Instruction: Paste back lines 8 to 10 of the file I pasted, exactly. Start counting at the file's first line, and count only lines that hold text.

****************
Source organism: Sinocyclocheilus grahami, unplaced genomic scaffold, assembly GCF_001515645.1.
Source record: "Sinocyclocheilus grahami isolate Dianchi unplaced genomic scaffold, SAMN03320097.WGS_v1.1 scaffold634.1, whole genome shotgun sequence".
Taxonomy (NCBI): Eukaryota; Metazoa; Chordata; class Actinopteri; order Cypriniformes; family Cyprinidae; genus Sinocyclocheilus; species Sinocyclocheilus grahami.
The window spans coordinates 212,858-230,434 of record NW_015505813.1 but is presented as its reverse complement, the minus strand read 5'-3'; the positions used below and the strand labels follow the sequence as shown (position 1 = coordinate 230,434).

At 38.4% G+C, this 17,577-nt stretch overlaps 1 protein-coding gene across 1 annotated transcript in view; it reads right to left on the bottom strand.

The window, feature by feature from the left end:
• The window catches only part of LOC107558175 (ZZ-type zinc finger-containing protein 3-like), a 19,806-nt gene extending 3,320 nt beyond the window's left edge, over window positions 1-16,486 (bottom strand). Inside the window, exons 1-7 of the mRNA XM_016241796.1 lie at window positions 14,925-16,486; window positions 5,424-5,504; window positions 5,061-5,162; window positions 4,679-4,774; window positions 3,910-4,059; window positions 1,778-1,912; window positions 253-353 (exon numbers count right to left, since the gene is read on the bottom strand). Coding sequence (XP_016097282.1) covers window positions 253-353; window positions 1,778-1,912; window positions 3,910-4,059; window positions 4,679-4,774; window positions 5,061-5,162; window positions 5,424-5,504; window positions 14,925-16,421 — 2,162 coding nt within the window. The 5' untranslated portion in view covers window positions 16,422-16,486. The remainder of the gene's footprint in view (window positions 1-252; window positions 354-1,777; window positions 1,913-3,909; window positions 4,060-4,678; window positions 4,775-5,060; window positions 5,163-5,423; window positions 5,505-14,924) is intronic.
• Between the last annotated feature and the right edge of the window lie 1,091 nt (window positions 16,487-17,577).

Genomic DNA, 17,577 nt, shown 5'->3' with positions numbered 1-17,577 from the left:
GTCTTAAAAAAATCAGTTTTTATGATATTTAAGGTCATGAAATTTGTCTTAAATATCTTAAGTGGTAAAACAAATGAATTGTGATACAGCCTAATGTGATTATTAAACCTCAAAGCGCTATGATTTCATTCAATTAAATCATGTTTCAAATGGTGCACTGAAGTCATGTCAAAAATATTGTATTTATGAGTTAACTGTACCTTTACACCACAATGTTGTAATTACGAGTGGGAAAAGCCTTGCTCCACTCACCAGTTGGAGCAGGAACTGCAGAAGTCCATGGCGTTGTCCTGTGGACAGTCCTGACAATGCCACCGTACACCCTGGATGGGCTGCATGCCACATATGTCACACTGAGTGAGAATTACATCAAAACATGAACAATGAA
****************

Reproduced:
• Between the last annotated feature and the right edge of the window lie 1,091 nt (window positions 16,487-17,577).

Genomic DNA, 17,577 nt, shown 5'->3' with positions numbered 1-17,577 from the left:
GTCTTAAAAAAATCAGTTTTTATGATATTTAAGGTCATGAAATTTGTCTTAAATATCTTAAGTGGTAAAACAAATGAATTGTGATACAGCCTAATGTGATTATTAAACCTCAAAGCGCTATGATTTCATTCAATTAAATCATGTTTCAAATGGTGCACTGAAGTCATGTCAAAAATATTGTATTTATGAGTTAACTGTACCTTTACACCACAATGTTGTAATTACGAGTGGGAAAAGCCTTGCTCCACTCACCAGTTGGAGCAGGAACTGCAGAAGTCCATGGCGTTGTCCTGTGGACAGTCCTGACAATGCCACCGTACACCCTGGATGGGCTGCATGCCACATATGTCACACTGAGTGAGAATTACATCAAAACATGAACAATGAA